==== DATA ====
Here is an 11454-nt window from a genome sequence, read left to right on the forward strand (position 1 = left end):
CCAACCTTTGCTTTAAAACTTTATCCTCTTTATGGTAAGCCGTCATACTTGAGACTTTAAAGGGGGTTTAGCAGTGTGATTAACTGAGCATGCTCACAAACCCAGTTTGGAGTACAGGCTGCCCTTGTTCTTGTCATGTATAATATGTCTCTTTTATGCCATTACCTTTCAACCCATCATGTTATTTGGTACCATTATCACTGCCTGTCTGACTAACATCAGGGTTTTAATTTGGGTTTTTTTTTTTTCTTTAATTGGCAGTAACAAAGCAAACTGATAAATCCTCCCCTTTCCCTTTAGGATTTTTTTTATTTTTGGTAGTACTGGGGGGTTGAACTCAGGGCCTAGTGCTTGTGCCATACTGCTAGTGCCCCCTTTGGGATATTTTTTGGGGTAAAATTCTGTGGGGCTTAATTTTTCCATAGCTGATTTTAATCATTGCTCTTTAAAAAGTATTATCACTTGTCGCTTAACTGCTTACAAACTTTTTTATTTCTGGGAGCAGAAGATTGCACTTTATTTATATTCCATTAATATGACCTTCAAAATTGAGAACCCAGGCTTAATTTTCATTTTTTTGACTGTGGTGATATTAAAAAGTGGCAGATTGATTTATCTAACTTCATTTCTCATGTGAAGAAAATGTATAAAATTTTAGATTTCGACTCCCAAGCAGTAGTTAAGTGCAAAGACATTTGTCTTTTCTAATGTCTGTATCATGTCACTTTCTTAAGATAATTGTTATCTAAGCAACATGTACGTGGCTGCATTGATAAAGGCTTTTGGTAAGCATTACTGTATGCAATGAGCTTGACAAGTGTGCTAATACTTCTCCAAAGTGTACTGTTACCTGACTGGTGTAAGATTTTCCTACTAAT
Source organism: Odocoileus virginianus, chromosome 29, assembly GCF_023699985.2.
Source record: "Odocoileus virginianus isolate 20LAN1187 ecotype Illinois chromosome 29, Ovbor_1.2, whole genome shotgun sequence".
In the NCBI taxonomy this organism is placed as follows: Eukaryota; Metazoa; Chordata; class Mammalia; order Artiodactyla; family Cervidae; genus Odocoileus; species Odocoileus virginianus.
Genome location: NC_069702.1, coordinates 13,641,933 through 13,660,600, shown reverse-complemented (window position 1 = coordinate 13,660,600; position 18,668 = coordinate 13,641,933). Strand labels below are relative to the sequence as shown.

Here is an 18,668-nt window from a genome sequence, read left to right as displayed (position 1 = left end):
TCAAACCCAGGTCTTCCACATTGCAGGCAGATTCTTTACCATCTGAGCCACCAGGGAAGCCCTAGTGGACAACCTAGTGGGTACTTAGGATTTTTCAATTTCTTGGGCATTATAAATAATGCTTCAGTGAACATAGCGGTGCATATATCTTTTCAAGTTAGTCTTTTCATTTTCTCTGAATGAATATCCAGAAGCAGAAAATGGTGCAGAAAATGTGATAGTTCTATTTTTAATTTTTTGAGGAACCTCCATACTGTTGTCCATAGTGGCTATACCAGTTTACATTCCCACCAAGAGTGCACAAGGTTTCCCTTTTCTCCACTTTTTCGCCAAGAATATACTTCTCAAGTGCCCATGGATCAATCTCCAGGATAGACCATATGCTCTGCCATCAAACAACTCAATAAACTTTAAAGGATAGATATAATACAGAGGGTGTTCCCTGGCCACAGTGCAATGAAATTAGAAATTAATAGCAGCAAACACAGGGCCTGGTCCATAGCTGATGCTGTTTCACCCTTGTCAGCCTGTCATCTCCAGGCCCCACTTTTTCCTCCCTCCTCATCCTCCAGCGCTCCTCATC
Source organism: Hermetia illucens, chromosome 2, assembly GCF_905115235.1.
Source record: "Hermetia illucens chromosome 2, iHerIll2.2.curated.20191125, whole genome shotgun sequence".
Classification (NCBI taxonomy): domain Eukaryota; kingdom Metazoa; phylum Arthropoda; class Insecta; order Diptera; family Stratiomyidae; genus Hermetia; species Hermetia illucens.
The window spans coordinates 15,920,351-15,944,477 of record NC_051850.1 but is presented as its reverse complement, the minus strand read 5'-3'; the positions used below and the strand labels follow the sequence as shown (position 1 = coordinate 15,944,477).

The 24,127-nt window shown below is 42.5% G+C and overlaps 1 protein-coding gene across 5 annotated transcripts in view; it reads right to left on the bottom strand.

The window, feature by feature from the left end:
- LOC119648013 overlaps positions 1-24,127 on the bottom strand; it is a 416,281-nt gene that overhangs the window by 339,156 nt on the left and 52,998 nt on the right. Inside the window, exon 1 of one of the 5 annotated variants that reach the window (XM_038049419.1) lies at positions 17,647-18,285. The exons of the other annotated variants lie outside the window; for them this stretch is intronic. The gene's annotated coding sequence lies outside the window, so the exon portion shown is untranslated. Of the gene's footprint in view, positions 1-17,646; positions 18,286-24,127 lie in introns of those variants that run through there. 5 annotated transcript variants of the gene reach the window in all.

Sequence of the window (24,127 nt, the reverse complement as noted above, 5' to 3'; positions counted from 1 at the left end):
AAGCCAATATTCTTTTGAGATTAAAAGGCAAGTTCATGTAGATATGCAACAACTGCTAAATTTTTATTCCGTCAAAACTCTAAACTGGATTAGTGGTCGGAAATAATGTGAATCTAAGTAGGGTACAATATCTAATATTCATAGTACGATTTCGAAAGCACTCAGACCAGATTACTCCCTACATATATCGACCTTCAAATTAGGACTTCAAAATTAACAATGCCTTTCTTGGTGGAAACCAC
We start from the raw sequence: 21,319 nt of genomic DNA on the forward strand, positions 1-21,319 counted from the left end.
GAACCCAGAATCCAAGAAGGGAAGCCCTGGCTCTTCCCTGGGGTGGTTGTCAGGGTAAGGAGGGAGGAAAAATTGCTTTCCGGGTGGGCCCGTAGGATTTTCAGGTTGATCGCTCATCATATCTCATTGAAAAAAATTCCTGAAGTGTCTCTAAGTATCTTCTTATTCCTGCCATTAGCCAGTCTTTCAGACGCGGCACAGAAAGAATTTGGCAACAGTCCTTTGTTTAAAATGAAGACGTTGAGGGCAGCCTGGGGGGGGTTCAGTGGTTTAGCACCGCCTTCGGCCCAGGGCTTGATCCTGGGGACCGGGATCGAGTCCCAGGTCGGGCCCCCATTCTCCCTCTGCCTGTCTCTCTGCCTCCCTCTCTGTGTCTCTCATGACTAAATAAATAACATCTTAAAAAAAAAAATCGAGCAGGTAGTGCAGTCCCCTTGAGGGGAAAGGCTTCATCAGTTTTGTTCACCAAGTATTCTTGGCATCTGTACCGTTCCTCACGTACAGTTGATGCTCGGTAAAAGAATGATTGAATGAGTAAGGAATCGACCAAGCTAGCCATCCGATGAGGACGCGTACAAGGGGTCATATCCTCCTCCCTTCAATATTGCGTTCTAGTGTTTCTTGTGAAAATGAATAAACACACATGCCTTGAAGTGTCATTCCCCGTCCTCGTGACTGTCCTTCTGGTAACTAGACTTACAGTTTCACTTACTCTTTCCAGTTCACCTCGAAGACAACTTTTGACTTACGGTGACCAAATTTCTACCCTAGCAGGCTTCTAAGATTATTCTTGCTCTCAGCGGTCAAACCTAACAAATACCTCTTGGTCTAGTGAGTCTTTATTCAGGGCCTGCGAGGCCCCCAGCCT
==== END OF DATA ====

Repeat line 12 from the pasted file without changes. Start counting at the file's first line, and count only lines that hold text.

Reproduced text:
The window spans coordinates 15,920,351-15,944,477 of record NC_051850.1 but is presented as its reverse complement, the minus strand read 5'-3'; the positions used below and the strand labels follow the sequence as shown (position 1 = coordinate 15,944,477).